Brass

From Simple English Wikipedia, the free encyclopedia
Jump to navigation Jump to search
Brass paperweight.

Brass is an alloy of copper and zinc. Some types of brass are called bronzes.

Brass has a golden appearance. It is harder than pure metals and resists corrosion. It costs more than zinc.

There are some common brasses:

Things brass are used to make include:

Properties[change | change source]

Brass is more malleable than bronze or zinc. The melting point of brass can be 900 to 940 °C or 1,650 to 1,720 °F, depending on what it is made of. The density of brass is 8.4 to 8.73 g/cm3 (0.303 to 0.315 lb/cu in).[1]

Today, almost 90% of all brass alloys are recycled. Brass is not ferromagnetic. Brass scrap is collected and transported to the foundry. In the foundry, it is melted and recast into billets. The billets are heated and stretched into the form and size that is wanted.[2]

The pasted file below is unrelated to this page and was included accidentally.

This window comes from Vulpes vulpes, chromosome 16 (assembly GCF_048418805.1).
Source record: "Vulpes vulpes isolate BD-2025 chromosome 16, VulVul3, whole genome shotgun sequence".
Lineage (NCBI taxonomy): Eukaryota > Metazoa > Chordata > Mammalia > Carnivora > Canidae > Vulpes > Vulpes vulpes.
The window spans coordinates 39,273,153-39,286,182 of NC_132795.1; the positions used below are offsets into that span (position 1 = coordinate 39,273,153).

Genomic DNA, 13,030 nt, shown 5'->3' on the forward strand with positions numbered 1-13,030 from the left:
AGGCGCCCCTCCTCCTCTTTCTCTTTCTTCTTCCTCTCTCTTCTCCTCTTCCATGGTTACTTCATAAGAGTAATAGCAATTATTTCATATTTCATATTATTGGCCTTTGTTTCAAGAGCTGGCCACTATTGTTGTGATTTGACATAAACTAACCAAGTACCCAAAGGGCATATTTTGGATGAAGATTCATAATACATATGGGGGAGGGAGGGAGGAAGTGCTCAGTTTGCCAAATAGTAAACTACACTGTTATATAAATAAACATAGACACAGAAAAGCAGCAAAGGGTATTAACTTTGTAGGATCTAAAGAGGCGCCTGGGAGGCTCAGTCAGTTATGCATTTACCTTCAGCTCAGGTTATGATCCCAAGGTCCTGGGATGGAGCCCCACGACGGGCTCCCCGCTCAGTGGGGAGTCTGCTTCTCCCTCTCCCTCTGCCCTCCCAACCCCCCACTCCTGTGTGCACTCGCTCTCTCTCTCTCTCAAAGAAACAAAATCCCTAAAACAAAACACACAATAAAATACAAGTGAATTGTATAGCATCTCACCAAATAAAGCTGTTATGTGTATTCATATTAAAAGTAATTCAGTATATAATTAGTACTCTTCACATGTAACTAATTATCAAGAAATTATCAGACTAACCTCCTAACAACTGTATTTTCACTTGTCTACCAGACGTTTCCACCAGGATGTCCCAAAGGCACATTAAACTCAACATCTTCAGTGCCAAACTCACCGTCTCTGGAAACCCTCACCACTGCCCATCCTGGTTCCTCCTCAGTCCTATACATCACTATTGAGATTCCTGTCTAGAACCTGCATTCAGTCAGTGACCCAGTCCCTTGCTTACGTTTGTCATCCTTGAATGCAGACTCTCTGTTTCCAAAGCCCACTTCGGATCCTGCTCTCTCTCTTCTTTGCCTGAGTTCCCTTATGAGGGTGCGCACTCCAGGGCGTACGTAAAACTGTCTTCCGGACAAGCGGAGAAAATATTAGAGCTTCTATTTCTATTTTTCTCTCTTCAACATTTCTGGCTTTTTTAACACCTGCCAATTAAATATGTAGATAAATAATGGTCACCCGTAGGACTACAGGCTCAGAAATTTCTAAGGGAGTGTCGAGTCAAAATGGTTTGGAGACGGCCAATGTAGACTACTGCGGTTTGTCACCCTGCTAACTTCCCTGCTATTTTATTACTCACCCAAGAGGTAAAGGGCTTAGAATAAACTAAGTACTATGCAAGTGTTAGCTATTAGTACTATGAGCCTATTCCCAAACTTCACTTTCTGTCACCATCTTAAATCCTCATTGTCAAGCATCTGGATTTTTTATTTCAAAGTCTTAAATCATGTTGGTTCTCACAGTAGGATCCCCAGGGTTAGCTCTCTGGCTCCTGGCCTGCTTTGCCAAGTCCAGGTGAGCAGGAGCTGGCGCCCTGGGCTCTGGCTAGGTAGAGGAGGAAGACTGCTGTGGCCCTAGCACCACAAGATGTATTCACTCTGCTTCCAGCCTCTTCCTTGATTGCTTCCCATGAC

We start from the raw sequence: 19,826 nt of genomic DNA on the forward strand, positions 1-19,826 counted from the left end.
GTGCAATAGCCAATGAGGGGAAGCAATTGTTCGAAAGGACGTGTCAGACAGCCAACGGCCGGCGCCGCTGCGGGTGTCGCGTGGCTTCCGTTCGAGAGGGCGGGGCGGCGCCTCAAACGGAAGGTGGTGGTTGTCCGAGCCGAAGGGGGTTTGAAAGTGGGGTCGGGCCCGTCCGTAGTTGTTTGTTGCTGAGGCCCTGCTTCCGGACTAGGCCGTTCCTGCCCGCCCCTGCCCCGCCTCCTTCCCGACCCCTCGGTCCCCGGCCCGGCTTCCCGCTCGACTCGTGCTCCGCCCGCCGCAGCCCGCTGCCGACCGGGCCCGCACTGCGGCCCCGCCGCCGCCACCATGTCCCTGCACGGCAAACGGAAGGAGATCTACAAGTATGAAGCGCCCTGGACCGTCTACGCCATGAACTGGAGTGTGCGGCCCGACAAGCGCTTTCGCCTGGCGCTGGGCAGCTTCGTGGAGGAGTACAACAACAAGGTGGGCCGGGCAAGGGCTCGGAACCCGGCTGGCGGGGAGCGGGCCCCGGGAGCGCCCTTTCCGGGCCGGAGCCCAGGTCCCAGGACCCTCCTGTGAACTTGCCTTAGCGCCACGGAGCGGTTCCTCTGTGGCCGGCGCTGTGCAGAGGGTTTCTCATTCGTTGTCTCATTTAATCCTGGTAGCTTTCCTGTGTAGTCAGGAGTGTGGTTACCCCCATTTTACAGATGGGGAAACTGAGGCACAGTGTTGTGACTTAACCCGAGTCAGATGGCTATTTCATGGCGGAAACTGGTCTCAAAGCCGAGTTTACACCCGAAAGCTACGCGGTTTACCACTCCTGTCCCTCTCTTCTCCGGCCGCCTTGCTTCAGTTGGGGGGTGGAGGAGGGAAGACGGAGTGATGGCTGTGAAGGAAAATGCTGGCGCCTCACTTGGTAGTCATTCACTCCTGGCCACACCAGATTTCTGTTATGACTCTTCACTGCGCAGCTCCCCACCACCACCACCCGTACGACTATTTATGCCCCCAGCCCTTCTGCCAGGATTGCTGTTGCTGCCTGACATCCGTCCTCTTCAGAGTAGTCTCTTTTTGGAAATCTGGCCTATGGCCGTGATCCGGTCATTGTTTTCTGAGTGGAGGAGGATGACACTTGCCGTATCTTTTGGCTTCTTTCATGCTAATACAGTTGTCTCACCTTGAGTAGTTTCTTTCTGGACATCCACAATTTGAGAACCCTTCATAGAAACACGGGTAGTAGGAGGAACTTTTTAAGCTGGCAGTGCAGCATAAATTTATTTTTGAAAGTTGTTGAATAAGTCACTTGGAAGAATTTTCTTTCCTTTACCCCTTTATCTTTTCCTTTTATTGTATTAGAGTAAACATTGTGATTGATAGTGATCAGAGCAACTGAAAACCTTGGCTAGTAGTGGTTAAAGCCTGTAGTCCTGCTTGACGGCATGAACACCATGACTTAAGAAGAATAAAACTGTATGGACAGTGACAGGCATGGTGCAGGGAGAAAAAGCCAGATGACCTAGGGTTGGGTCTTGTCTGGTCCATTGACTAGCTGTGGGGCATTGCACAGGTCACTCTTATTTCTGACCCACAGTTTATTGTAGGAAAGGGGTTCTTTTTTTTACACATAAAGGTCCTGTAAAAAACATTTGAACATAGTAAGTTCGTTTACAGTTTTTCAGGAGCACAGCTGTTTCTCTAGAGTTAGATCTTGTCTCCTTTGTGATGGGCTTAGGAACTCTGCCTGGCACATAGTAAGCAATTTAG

Brass will corrode when it is exposed to moisture, chlorides, acetates, ammonia, and some acids.

Brass alloys[change | change source]

There are many brass alloys. They include:

References[change | change source]

  1. "Mass, Weight, Density or Specific Gravity of Different Metals". www.simetric.co.uk. Retrieved 2020-10-21.
  2. Camm, Frederick James (1949). Newnes Engineer's Reference Book. George Newnes.